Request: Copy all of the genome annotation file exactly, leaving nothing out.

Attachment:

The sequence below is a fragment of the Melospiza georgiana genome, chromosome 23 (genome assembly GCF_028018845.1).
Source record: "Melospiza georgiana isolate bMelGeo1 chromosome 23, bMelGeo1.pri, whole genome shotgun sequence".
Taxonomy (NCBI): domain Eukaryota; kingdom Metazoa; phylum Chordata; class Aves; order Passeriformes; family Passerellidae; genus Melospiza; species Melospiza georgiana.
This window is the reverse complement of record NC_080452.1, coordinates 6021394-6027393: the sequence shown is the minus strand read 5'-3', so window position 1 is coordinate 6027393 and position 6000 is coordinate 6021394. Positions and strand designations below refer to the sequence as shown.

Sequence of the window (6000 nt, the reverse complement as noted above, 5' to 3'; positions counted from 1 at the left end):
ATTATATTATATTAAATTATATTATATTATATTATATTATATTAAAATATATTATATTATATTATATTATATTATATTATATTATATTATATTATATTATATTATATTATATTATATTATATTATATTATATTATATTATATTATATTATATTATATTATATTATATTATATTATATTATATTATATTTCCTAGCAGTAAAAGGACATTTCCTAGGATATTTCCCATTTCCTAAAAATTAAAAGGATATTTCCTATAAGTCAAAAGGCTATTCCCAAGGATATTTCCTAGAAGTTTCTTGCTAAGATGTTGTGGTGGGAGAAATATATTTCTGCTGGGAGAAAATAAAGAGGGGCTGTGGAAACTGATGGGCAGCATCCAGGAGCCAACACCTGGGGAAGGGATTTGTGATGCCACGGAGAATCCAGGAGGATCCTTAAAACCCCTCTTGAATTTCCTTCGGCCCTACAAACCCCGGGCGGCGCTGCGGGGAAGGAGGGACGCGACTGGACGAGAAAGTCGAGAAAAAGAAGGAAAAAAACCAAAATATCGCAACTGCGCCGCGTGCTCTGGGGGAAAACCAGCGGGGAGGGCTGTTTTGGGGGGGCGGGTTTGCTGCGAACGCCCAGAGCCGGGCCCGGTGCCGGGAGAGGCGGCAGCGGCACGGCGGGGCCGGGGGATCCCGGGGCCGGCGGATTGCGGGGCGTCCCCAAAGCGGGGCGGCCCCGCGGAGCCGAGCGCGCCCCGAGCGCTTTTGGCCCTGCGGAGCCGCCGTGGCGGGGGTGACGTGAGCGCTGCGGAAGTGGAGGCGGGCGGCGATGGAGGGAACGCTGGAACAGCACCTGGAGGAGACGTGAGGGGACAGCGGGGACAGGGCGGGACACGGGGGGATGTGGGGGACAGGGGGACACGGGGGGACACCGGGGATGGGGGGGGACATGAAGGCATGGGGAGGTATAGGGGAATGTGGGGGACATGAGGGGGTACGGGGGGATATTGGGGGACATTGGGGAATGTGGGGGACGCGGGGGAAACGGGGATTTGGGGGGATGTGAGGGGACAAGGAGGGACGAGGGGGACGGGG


The sequence below is a fragment of the Melospiza georgiana genome, chromosome 23 (genome assembly GCF_028018845.1).
Source record: "Melospiza georgiana isolate bMelGeo1 chromosome 23, bMelGeo1.pri, whole genome shotgun sequence".
Taxonomy (NCBI): domain Eukaryota; kingdom Metazoa; phylum Chordata; class Aves; order Passeriformes; family Passerellidae; genus Melospiza; species Melospiza georgiana.
This window is the reverse complement of record NC_080452.1, coordinates 6021394-6027393: the sequence shown is the minus strand read 5'-3', so window position 1 is coordinate 6027393 and position 6000 is coordinate 6021394. Positions and strand designations below refer to the sequence as shown.

Sequence of the window (6000 nt, the reverse complement as noted above, 5' to 3'; positions counted from 1 at the left end):
ATTATATTATATTAAATTATATTATATTATATTATATTATATTAAAATATATTATATTATATTATATTATATTATATTATATTATATTATATTATATTATATTATATTATATTATATTATATTATATTATATTATATTATATTATATTATATTATATTATATTATATTATATTATATTATATTATATTTCCTAGCAGTAAAAGGACATTTCCTAGGATATTTCCCATTTCCTAAAAATTAAAAGGATATTTCCTATAAGTCAAAAGGCTATTCCCAAGGATATTTCCTAGAAGTTTCTTGCTAAGATGTTGTGGTGGGAGAAATATATTTCTGCTGGGAGAAAATAAAGAGGGGCTGTGGAAACTGATGGGCAGCATCCAGGAGCCAACACCTGGGGAAGGGATTTGTGATGCCACGGAGAATCCAGGAGGATCCTTAAAACCCCTCTTGAATTTCCTTCGGCCCTACAAACCCCGGGCGGCGCTGCGGGGAAGGAGGGACGCGACTGGACGAGAAAGTCGAGAAAAAGAAGGAAAAAAACCAAAATATCGCAACTGCGCCGCGTGCTCTGGGGGAAAACCAGCGGGGAGGGCTGTTTTGGGGGGGCGGGTTTGCTGCGAACGCCCAGAGCCGGGCCCGGTGCCGGGAGAGGCGGCAGCGGCACGGCGGGGCCGGGGGATCCCGGGGCCGGCGGATTGCGGGGCGTCCCCAAAGCGGGGCGGCCCCGCGGAGCCGAGCGCGCCCCGAGCGCTTTTGGCCCTGCGGAGCCGCCGTGGCGGGGGTGACGTGAGCGCTGCGGAAGTGGAGGCGGGCGGCGATGGAGGGAACGCTGGAACAGCACCTGGAGGAGACGTGAGGGGACAGCGGGGACAGGGCGGGACACGGGGGGATGTGGGGGACAGGGGGACACGGGGGGACACCGGGGATGGGGGGGGACATGAAGGCATGGGGAGGTATAGGGGAATGTGGGGGACATGAGGGGGTACGGGGGGATATTGGGGGACATTGGGGAATGTGGGGGACGCGGGGGAAACGGGGATTTGGGGGGATGTGAGGGGACAAGGAGGGACGAGGGGGACGGGG